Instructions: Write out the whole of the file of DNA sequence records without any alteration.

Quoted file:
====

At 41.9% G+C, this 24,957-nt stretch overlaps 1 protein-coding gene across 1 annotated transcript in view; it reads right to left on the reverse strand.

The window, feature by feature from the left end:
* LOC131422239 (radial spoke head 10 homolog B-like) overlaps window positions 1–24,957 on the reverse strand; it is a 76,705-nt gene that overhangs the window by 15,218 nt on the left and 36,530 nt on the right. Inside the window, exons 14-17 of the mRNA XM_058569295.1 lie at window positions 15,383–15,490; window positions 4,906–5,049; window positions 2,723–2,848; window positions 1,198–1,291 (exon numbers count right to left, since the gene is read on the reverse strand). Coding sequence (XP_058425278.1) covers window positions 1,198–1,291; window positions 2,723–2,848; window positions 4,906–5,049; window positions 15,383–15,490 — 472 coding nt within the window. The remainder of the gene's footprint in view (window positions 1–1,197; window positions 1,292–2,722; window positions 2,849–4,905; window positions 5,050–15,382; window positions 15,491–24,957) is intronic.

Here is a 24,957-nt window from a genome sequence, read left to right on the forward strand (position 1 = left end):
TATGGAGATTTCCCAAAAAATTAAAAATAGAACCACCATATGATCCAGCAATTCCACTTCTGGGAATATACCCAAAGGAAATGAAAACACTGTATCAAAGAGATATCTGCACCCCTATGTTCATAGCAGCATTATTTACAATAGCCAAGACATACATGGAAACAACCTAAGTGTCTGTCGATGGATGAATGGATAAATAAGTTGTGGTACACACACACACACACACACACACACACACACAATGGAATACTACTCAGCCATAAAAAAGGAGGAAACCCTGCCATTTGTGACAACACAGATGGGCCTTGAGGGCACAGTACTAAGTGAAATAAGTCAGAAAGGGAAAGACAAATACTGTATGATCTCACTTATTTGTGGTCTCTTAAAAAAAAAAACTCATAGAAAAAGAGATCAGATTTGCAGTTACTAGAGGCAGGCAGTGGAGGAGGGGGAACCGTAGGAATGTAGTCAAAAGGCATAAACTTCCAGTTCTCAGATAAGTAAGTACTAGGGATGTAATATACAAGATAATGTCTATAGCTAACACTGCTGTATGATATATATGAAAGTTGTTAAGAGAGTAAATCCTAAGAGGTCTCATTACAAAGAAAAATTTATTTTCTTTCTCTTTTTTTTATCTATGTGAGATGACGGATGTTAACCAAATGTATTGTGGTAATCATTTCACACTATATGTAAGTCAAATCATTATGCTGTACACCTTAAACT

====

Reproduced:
At 41.9% G+C, this 24,957-nt stretch overlaps 1 protein-coding gene across 1 annotated transcript in view; it reads right to left on the reverse strand.

The window, feature by feature from the left end:
* LOC131422239 (radial spoke head 10 homolog B-like) overlaps window positions 1–24,957 on the reverse strand; it is a 76,705-nt gene that overhangs the window by 15,218 nt on the left and 36,530 nt on the right. Inside the window, exons 14-17 of the mRNA XM_058569295.1 lie at window positions 15,383–15,490; window positions 4,906–5,049; window positions 2,723–2,848; window positions 1,198–1,291 (exon numbers count right to left, since the gene is read on the reverse strand). Coding sequence (XP_058425278.1) covers window positions 1,198–1,291; window positions 2,723–2,848; window positions 4,906–5,049; window positions 15,383–15,490 — 472 coding nt within the window. The remainder of the gene's footprint in view (window positions 1–1,197; window positions 1,292–2,722; window positions 2,849–4,905; window positions 5,050–15,382; window positions 15,491–24,957) is intronic.

Here is a 24,957-nt window from a genome sequence, read left to right on the forward strand (position 1 = left end):
TATGGAGATTTCCCAAAAAATTAAAAATAGAACCACCATATGATCCAGCAATTCCACTTCTGGGAATATACCCAAAGGAAATGAAAACACTGTATCAAAGAGATATCTGCACCCCTATGTTCATAGCAGCATTATTTACAATAGCCAAGACATACATGGAAACAACCTAAGTGTCTGTCGATGGATGAATGGATAAATAAGTTGTGGTACACACACACACACACACACACACACACACACAATGGAATACTACTCAGCCATAAAAAAGGAGGAAACCCTGCCATTTGTGACAACACAGATGGGCCTTGAGGGCACAGTACTAAGTGAAATAAGTCAGAAAGGGAAAGACAAATACTGTATGATCTCACTTATTTGTGGTCTCTTAAAAAAAAAAACTCATAGAAAAAGAGATCAGATTTGCAGTTACTAGAGGCAGGCAGTGGAGGAGGGGGAACCGTAGGAATGTAGTCAAAAGGCATAAACTTCCAGTTCTCAGATAAGTAAGTACTAGGGATGTAATATACAAGATAATGTCTATAGCTAACACTGCTGTATGATATATATGAAAGTTGTTAAGAGAGTAAATCCTAAGAGGTCTCATTACAAAGAAAAATTTATTTTCTTTCTCTTTTTTTTATCTATGTGAGATGACGGATGTTAACCAAATGTATTGTGGTAATCATTTCACACTATATGTAAGTCAAATCATTATGCTGTACACCTTAAACT